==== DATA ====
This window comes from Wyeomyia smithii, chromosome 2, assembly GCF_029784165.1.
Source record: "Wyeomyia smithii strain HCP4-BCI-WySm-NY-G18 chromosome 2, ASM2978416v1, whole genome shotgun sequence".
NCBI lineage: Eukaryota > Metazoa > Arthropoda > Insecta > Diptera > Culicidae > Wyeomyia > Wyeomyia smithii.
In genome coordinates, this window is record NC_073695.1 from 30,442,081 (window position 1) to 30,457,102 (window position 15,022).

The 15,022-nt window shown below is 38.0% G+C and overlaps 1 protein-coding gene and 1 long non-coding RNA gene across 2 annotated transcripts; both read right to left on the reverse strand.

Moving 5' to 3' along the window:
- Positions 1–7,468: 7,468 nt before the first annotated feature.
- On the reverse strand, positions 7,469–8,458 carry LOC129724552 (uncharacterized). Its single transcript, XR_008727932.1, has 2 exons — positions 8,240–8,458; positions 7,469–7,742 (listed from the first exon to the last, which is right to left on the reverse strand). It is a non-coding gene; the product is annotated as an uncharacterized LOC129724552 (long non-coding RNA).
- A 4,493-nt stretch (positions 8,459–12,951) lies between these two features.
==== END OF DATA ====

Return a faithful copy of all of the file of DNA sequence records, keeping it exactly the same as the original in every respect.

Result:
This window comes from Wyeomyia smithii, chromosome 2, assembly GCF_029784165.1.
Source record: "Wyeomyia smithii strain HCP4-BCI-WySm-NY-G18 chromosome 2, ASM2978416v1, whole genome shotgun sequence".
NCBI lineage: Eukaryota > Metazoa > Arthropoda > Insecta > Diptera > Culicidae > Wyeomyia > Wyeomyia smithii.
In genome coordinates, this window is record NC_073695.1 from 30,442,081 (window position 1) to 30,457,102 (window position 15,022).

The 15,022-nt window shown below is 38.0% G+C and overlaps 1 protein-coding gene and 1 long non-coding RNA gene across 2 annotated transcripts; both read right to left on the reverse strand.

Moving 5' to 3' along the window:
- Positions 1–7,468: 7,468 nt before the first annotated feature.
- On the reverse strand, positions 7,469–8,458 carry LOC129724552 (uncharacterized). Its single transcript, XR_008727932.1, has 2 exons — positions 8,240–8,458; positions 7,469–7,742 (listed from the first exon to the last, which is right to left on the reverse strand). It is a non-coding gene; the product is annotated as an uncharacterized LOC129724552 (long non-coding RNA).
- A 4,493-nt stretch (positions 8,459–12,951) lies between these two features.